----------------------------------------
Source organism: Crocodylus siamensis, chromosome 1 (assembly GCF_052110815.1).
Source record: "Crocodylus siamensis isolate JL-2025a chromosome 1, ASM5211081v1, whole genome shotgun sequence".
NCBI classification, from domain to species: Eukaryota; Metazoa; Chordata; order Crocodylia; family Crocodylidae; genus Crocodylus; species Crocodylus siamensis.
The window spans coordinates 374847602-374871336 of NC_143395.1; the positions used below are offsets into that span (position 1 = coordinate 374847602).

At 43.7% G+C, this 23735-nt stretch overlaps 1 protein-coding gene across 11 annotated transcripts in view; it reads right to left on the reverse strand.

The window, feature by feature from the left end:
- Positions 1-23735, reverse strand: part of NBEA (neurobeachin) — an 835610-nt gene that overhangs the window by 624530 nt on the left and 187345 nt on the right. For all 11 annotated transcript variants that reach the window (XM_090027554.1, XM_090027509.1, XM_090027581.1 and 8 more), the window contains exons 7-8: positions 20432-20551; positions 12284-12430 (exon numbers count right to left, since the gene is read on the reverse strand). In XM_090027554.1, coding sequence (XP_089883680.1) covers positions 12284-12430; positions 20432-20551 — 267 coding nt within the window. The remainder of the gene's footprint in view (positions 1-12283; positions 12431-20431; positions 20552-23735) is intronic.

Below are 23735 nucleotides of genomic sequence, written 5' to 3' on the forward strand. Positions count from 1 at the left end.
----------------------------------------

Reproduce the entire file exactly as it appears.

Source organism: Crocodylus siamensis, chromosome 1 (assembly GCF_052110815.1).
Source record: "Crocodylus siamensis isolate JL-2025a chromosome 1, ASM5211081v1, whole genome shotgun sequence".
NCBI classification, from domain to species: Eukaryota; Metazoa; Chordata; order Crocodylia; family Crocodylidae; genus Crocodylus; species Crocodylus siamensis.
The window spans coordinates 374847602-374871336 of NC_143395.1; the positions used below are offsets into that span (position 1 = coordinate 374847602).

At 43.7% G+C, this 23735-nt stretch overlaps 1 protein-coding gene across 11 annotated transcripts in view; it reads right to left on the reverse strand.

The window, feature by feature from the left end:
- Positions 1-23735, reverse strand: part of NBEA (neurobeachin) — an 835610-nt gene that overhangs the window by 624530 nt on the left and 187345 nt on the right. For all 11 annotated transcript variants that reach the window (XM_090027554.1, XM_090027509.1, XM_090027581.1 and 8 more), the window contains exons 7-8: positions 20432-20551; positions 12284-12430 (exon numbers count right to left, since the gene is read on the reverse strand). In XM_090027554.1, coding sequence (XP_089883680.1) covers positions 12284-12430; positions 20432-20551 — 267 coding nt within the window. The remainder of the gene's footprint in view (positions 1-12283; positions 12431-20431; positions 20552-23735) is intronic.

Below are 23735 nucleotides of genomic sequence, written 5' to 3' on the forward strand. Positions count from 1 at the left end.